Nomophobia is an intense fear of being without or disconnected from your mobile phone. Symptoms can include anxiety, shakiness, confusion and agitation when unable to use your mobile. These symptoms can relate to other mental health conditions such as depression or anxiety, either as a cause or effect. 

Nomophobia can be treated through talking therapies such as Cognitive Behavioural Therapy and exposure therapy as well as anti-depressant/anti-anxiety medications. There are many coping strategies from using apps to limit screen time to incorporating more in-person social activities or asking someone to help you stay accountable.


  1. Bhattacharya S, Bashar MA, Strivastava A and Singh A. NOMOPHOBIA: NO MObile PHone PhoBIA. J Family Med Prim Care 2019;8(4): 1297–1300. https://pubmed.ncbi.nlm.nih.gov/31143710/
  2. Tams S, Legoux R and Leger PM. Smartphone withdrawal creates stress: A moderated mediation model of nomophobia, social threat, and phone withdrawal context. Comput Human Behav 2018;81: 1–9. https://www.sciencedirect.com/science/article/pii/S0747563217306647
  3. Long J and Liu T. Maladaptive perfectionism: A potential risk factor for smartphone addiction? Int Arch Addict Res Med 2015;1: 013. https://clinmedjournals.org/articles/iaarm/international-archives-of-addiction-research-and-medicine-iaarm-1-013.pdf
  4. Kim M, Kim H, Kim K, Ju S, Choi J and Yu M. Smartphone addiction: (Focused Depression, Aggression and Impulsion) among College Students. Indian J Sci Technol 2015;8(25): 1–8. https://indjst.org/articles/smartphone-addiction-focused-depression-aggression-and-impulsion-among-college-students
  5. Augner C and Hacker GW. Associations between problematic mobile phone use and psychological parameters in young adults. Int J Public Health 2012;57(2): 437–441. https://pubmed.ncbi.nlm.nih.gov/21290162/
  6. Firth J, Torus J, Stubbs B, Firth JA, Steiner GZ, Smith L, Alvarez-Jimenez M, Gleeson J, Vancampfort D, Armitage CJ and Sarris J. The “online brain”: how the Internet may be changing our cognition. World Psychiatry 2019;18(2): 119–129. https://www.ncbi.nlm.nih.gov/pmc/articles/PMC6502424/
  7. Small GW, Lee J, Kaufman A, Jalil J, Siddarth P, Gaddipati H, Moody TD and Bookheimer SY. Brain health consequences of digital technology use. Dialogues Clin Neurosci 2020;22(2): 179–187. https://www.ncbi.nlm.nih.gov/pmc/articles/PMC7366948/#ref1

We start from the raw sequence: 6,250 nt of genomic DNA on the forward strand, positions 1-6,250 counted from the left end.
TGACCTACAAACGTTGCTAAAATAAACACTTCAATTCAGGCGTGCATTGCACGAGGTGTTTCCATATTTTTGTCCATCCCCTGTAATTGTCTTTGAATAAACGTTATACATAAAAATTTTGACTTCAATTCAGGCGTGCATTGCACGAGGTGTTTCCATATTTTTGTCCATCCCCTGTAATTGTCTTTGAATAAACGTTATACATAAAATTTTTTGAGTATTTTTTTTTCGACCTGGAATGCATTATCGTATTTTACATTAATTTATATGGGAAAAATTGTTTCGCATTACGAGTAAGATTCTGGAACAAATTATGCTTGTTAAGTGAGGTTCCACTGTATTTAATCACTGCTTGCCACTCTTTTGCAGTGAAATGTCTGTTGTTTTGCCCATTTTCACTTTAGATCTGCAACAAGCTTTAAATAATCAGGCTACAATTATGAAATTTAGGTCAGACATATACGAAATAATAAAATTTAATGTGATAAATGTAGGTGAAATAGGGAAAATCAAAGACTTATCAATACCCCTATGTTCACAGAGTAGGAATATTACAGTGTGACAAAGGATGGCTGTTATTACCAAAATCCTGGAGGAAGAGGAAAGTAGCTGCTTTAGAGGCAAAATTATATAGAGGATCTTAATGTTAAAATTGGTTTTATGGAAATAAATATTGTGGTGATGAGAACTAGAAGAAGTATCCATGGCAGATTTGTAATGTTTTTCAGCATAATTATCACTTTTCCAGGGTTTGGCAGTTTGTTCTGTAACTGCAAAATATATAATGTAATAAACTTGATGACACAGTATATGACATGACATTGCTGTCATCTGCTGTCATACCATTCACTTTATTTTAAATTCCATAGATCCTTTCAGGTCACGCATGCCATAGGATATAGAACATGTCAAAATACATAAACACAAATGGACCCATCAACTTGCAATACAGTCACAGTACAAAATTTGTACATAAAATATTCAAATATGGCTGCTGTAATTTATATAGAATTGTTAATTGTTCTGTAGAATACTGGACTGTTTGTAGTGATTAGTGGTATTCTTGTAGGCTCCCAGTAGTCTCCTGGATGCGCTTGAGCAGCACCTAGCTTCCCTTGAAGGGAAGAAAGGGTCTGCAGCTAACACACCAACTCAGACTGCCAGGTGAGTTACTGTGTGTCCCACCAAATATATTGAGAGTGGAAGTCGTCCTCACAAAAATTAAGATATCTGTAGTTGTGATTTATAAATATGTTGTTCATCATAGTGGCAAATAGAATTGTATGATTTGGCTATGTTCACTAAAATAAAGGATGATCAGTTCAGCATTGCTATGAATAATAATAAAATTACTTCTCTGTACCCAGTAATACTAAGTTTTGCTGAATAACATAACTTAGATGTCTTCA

8. Ciampaglia GL, Flammini A and Menczer F. The production of information in the attention economy. Scientific Reports 2015;5: 9452. https://www.nature.com/articles/srep09452
  9. Bar-On M, Broughton DB, Buttross S, Corrigan S, Gedissman A, Gonzales de Rivas MR, Rich M and Shifrin DL. American Academy of Pediatrics: Children, adolescents, and television. Pediatrics 2001;107(2): 423–426. https://pubmed.ncbi.nlm.nih.gov/11158483/
  10. Primack BA, Shensa A, Sidani JE, Whaite EO, Lin LY, Rosen D, Colditz JB, Radovic AM and Miller E. Social Media Use and Perceived Social Isolation Among Adults in the U.S. Am J Prev Med 2017;53(1): 1–8. https://www.ncbi.nlm.nih.gov/pmc/articles/PMC5722463/
  11. Chou HTG and Edge N. “They are happier and having better lives than I am”: the impact of using Facebook on perceptions of others’ lives. Cyberpsychol Behav Netw 2012;15(2): 117–121. https://pubmed.ncbi.nlm.nih.gov/22165917/
  12. Yildirim C and Correia AP. Exploring the dimensions of nomophobia: Development and validation of a self-reported questionnaire. Comput Hum Behav 2015;49: 130–137. https://www.sciencedirect.com/science/article/abs/pii/S0747563215001806
This content is purely informational and isn’t medical guidance. It shouldn’t replace professional medical counsel. Always consult your physician regarding treatment risks and benefits. See our editorial standards for more details.

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Scarlett Parr-Reid

Master of Science - MSc, Science Communication, Imperial College London

Scarlett is a medical writer and science communicator with several years of writing experience across magazines, newspapers and blogs within the charity sector. Scarlett studied a BSc in Medical Sciences, specialising in neuroscience, and has a particular interest in neurological diseases.